What follows is a color-coded map, excerpted from the McAfee report, ranking countries according to the relative risk of their Internet domains.


Cisco Could Waive Conditions in Protracted Bid to Acquire Tandberg

As Tandberg shareholders glacially and incrementally tender their shares at Cisco’s proposed takeover price of 170 Norwegian crowns per share, the possibility grows that Cisco could waive the requirement that it reach the 90-percent share threshold specified in the terms and conditions relating to the acquisition.

As it now stands, Cisco has received about 84 precent of Tandberg’s shares.

On Tuesday, Cisco extended its offer to December 3, and it said today that the bid would not be extended beyond that deadline. Cisco will announce Thursday whether the condition of 90-percent shareholder approval has been satisfied. If that condition goes unmet, Cisco will decide whether to waive it or to withdraw its offer for Tandberg.

The latter seems an unlikely option. Cisco has gone too far, and gone through too much trouble, to reverse course now.

Nonetheless, it’s a close call as to whether it will attain the share-tender approval of 90 percent. The closer it gets to that mark, even if it doesn’t quite hit it, the easier it will be for Cisco to waive the condition with something approaching impunity.

Getting as close to that mark as possible also would give Cisco negotiating leverage with dissident shareholders. That might become an important factor, because waiving the 90-percent requirement would entail negotiation with any holdout faction of shareholders, thus prolonging the acquisition process. If Cisco must go down that road, it will want it to be a short, paved, smooth avenue leading, at long last, to something resembling Easy Street.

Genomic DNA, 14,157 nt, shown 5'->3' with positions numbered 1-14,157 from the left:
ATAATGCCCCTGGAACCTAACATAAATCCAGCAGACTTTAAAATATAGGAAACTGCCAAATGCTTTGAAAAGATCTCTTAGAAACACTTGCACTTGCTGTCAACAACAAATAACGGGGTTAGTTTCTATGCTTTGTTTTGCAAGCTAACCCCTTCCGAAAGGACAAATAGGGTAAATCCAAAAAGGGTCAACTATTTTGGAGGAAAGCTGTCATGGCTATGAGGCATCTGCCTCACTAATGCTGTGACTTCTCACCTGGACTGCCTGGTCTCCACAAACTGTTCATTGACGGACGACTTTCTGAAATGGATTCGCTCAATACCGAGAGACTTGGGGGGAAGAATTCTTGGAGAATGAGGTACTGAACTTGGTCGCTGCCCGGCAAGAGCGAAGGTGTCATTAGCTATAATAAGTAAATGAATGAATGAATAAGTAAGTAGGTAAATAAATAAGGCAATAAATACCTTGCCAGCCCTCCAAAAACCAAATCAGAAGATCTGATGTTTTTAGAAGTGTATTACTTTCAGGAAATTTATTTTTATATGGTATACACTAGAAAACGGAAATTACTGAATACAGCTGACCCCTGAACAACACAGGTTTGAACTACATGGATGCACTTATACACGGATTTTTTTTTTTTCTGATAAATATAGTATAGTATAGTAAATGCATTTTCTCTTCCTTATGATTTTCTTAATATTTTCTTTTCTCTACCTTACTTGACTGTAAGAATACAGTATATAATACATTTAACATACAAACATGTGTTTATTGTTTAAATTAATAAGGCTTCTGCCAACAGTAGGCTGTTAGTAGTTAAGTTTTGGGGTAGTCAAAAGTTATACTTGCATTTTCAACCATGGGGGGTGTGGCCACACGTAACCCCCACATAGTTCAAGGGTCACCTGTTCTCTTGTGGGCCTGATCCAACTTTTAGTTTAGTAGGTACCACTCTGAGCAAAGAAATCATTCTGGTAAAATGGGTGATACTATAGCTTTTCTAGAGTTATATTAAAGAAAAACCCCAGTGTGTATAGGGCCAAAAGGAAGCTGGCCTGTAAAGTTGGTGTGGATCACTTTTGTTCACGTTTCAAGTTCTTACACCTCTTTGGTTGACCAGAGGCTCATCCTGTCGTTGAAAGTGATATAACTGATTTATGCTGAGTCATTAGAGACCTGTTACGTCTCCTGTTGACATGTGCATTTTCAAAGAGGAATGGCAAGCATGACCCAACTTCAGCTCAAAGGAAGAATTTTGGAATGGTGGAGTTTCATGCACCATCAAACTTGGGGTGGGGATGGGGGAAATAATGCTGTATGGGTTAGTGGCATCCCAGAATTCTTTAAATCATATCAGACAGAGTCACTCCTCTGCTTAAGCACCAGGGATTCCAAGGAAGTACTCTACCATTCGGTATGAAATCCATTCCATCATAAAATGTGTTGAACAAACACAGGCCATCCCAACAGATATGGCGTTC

So far, nothing about Cisco’s acquisition’s bid for Tandberg has been easy or smooth. Cisco misread this situation badly, and has struggled mightily to counter the objections and reservations of dissident shareholders who had a clearer understanding than Cisco of the terms and conditions surrounding a Tandberg acquisition.

Cisco has done a lot of acquisitions in its history, but most of those occurred in salubrious economic circumstances, with different M&A personnel at the helm. Also worth noting is that Cisco, even in its glory days, typically refrained from acquisitions of this size.

Moreover, the company never has done a multibillion-dollar acquisition in Europe. At the current valuation of its raised offer, Cisco will pay about $3.4 billion in its foreign cash reserves for Tandberg.

Although I’m sure Cisco has grand aspirations for Tandberg as a property that will help it develop and grow the market for pervasive videoconferencing, Cisco’s current team of M&A wheeler-dealers is unlikely to have fond memories of Norway.